Paris-Nice In Turmoil From Champion Richie Porte’s Withdrawal

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by Barnaby CHESTERMAN

PARIS, March 08, 2014 (AFP) – The Paris-Nice week-long stage race begins on
Sunday in turmoil following the last-gasp withdrawal of reigning champion
Richie Porte.

The Tasmanian was shifted at the last moment to the Tirreno-Adriatico stage
race in Italy next week after his Sky teammate, Tour de France champion Chris
Froome was forced out of that with a back injury.

That moved sparked anger from Paris-Nice organizers Amaury Sports
Organisation (ASO), who were relying on a thrilling battle between Porte, Giro
D’Italia champion Vincenzo Nibali and world champion Rui Costa.

“We find it cavalier to have the reigning (Paris-Nice) champion pull out
just before the start,” said ASO official and Tour de France director
Christian Prudhomme.

“We were told that to win points for the world rankings, the Tirreno was
more favorable (to Porte) due to its technical characteristics and the
presence of an (individual) time-trial.”

The course of the ‘Race to the Sun’ had already caused some waves in the
peloton due to its profile, deemed not to the advantage of riders such as
Porte, who usually gain ground in time-trials or on summit finishes.

Paris-Nice had been one of Porte’s major objectives in the early part of
this season before he makes the transition from chief support to major Tour
leader.

Having been Froome’s chief lieutenant during last year’s Tour de France and
a domestique for Bradley Wiggins in his Grand Boucle victory the year before,
Porte will make his debut as a major stage race team leader at May’s Giro
d’Italia.

But with Froome now sitting out the Tirreno-Adriatico, that race offers a
more suitable course for Porte’s abilities with two summit finishes and both
an individual and a team time-trial.

It means one of the main draws will be missing when the Paris-Nice gets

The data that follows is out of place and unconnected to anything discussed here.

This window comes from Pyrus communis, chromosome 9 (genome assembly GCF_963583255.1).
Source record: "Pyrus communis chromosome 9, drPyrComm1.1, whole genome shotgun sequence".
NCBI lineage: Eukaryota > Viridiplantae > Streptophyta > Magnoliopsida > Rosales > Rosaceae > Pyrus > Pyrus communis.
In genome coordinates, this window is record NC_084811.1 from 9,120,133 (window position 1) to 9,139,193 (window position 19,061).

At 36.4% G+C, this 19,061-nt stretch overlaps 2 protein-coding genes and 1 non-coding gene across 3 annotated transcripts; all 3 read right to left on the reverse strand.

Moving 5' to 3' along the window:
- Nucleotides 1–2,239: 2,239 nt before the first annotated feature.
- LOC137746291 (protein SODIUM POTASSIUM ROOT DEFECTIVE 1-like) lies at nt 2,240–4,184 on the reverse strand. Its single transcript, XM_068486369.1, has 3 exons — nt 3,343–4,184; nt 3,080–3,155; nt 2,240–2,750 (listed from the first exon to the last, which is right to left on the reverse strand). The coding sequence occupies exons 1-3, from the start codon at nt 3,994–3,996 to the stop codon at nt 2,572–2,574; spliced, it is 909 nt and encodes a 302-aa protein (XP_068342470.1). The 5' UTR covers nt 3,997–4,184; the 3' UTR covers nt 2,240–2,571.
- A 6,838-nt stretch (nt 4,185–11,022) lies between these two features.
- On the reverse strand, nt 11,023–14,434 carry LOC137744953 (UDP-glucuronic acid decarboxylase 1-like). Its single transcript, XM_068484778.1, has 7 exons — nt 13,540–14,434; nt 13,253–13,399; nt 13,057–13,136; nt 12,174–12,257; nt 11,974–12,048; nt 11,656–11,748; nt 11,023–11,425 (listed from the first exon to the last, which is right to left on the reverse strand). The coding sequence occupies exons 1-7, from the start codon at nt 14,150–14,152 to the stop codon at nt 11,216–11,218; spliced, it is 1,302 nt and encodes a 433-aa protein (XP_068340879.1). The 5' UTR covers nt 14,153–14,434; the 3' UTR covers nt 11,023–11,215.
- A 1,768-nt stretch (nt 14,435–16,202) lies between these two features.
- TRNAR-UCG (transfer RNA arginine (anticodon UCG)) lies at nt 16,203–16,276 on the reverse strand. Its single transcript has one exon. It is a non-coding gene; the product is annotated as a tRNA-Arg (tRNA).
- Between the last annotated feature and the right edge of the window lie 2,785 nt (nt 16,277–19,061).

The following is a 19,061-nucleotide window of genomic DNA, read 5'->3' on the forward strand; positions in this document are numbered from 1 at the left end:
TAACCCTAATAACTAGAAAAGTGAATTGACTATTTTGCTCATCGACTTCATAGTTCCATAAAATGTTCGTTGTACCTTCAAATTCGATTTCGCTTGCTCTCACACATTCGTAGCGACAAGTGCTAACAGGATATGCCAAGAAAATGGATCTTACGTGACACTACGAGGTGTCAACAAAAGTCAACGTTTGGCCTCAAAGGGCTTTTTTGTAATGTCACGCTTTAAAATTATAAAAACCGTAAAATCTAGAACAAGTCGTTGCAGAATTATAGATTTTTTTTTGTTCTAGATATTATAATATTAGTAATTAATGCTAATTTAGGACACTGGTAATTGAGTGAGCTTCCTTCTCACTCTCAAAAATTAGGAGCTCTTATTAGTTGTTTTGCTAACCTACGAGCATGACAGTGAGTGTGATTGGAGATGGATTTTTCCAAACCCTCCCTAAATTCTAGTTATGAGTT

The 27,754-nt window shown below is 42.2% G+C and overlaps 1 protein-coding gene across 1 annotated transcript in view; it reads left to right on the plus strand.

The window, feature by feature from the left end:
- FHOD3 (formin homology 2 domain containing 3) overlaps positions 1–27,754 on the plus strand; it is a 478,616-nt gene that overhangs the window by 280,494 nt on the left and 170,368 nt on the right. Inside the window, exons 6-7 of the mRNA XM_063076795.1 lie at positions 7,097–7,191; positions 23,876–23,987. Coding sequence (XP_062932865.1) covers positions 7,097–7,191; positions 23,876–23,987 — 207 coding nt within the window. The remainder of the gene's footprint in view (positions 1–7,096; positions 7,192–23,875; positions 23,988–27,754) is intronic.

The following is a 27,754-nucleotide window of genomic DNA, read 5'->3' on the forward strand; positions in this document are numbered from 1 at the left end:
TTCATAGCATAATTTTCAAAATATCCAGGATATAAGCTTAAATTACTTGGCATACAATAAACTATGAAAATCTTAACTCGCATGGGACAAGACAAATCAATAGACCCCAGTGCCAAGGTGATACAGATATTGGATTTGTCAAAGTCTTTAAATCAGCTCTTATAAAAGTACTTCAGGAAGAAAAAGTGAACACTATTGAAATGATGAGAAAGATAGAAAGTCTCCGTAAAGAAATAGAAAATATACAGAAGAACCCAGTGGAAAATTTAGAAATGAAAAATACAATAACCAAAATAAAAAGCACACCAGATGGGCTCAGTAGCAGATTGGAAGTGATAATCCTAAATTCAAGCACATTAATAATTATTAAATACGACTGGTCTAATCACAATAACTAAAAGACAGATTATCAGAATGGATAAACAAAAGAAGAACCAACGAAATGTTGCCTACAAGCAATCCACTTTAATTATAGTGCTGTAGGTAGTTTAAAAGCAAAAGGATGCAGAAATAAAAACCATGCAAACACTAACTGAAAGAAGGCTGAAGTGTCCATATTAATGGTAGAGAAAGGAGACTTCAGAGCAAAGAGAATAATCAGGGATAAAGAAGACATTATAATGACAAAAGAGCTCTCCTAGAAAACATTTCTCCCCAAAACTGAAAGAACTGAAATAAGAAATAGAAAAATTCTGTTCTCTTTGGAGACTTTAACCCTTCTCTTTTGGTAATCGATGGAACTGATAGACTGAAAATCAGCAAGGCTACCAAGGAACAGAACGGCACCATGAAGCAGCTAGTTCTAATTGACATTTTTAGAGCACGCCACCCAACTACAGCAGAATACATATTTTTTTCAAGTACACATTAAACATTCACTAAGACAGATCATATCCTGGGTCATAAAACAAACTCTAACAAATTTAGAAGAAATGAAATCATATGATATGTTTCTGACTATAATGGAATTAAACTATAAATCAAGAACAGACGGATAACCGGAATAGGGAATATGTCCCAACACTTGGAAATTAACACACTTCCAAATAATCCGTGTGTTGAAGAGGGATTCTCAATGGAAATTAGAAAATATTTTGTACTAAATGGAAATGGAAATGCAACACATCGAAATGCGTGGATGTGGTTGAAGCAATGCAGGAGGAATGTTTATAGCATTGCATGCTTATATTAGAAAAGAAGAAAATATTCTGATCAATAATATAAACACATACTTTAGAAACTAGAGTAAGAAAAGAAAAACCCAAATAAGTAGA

underway on Sunday with a 162.5km ride around the Paris suburbs.

– Suited to one-day specialists -

Despite Italian Nibali and American former Tour white jersey winner Tejay
van Garderen being in the field, the course appears more suited to the one-day
specialists.

Chief amongst those is Portuguese Costa, who has switched from Movistar to
Lampre this season.

The 27-year-old has good stage-race pedigree having won the Tour of
Switzerland the last two years.

And he is confident he can put in a good performance, despite usually
riding the Tirreno-Adriatico at this time of year.

“I don’t have a bucket-load of experience in the Paris-Nice. In the past I
normally opted to ride the Tirreno-Adriatico but, in 2013, we decided to
change programme given we felt the French course better suited my abilities,”
he said.

Costa crashed out in the second stage, bringing a premature close to his
challenge.

But he agrees that this year’s course will suit him.

“It is a curious profile, particularly without any individual time-trial
stages or tough uphill finishes.

“So it means that you have to pay attention on all the stages and every
kilometre of every stage.

“I think this kind of profile will be ideal for me, in the sense of
improving my form and fitness ahead of the (Spring) Classics.

“It looks more like a series of one-day races rather than a regular
one-week stage race. It will certainly be a new and exciting experience.”

Other punchers who may be looking to impress are AG2R’s Frenchman Romain
Bardet and Australian Tour Down Under winner Simon Gerrans.

Home hopes of at least stage successes will come in the shape of the
ever-present Sylvain Chavanel (IAM) and Thomas Voekler (Europcar) while
Belgian one-day specialist Tom Boonen (Omega Pharma-Quick Step) could also
shake things up.

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